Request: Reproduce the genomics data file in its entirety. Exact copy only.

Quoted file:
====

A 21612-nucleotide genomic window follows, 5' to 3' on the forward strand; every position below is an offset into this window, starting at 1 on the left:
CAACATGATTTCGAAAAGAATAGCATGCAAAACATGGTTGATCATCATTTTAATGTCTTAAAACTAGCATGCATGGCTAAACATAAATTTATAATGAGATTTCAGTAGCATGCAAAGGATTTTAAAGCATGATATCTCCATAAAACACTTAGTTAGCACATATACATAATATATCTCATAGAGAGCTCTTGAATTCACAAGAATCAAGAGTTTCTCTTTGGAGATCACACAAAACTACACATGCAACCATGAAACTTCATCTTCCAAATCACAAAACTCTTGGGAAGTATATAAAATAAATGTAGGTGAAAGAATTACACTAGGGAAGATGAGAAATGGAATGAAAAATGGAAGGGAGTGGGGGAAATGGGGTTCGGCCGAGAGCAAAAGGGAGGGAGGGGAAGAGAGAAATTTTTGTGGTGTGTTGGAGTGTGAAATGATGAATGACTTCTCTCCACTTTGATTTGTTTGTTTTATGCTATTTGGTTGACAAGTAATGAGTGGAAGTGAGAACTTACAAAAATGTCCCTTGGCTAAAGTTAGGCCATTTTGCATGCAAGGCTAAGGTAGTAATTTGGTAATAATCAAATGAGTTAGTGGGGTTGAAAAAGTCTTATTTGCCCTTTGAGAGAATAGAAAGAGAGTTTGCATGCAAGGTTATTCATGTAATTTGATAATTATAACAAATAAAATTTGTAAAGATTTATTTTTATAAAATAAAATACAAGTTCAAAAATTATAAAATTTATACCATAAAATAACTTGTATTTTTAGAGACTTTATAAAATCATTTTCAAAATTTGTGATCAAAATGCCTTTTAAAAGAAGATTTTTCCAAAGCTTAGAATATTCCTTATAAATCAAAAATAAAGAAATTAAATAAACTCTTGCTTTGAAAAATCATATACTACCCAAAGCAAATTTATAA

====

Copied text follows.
A 21612-nucleotide genomic window follows, 5' to 3' on the forward strand; every position below is an offset into this window, starting at 1 on the left:
CAACATGATTTCGAAAAGAATAGCATGCAAAACATGGTTGATCATCATTTTAATGTCTTAAAACTAGCATGCATGGCTAAACATAAATTTATAATGAGATTTCAGTAGCATGCAAAGGATTTTAAAGCATGATATCTCCATAAAACACTTAGTTAGCACATATACATAATATATCTCATAGAGAGCTCTTGAATTCACAAGAATCAAGAGTTTCTCTTTGGAGATCACACAAAACTACACATGCAACCATGAAACTTCATCTTCCAAATCACAAAACTCTTGGGAAGTATATAAAATAAATGTAGGTGAAAGAATTACACTAGGGAAGATGAGAAATGGAATGAAAAATGGAAGGGAGTGGGGGAAATGGGGTTCGGCCGAGAGCAAAAGGGAGGGAGGGGAAGAGAGAAATTTTTGTGGTGTGTTGGAGTGTGAAATGATGAATGACTTCTCTCCACTTTGATTTGTTTGTTTTATGCTATTTGGTTGACAAGTAATGAGTGGAAGTGAGAACTTACAAAAATGTCCCTTGGCTAAAGTTAGGCCATTTTGCATGCAAGGCTAAGGTAGTAATTTGGTAATAATCAAATGAGTTAGTGGGGTTGAAAAAGTCTTATTTGCCCTTTGAGAGAATAGAAAGAGAGTTTGCATGCAAGGTTATTCATGTAATTTGATAATTATAACAAATAAAATTTGTAAAGATTTATTTTTATAAAATAAAATACAAGTTCAAAAATTATAAAATTTATACCATAAAATAACTTGTATTTTTAGAGACTTTATAAAATCATTTTCAAAATTTGTGATCAAAATGCCTTTTAAAAGAAGATTTTTCCAAAGCTTAGAATATTCCTTATAAATCAAAAATAAAGAAATTAAATAAACTCTTGCTTTGAAAAATCATATACTACCCAAAGCAAATTTATAA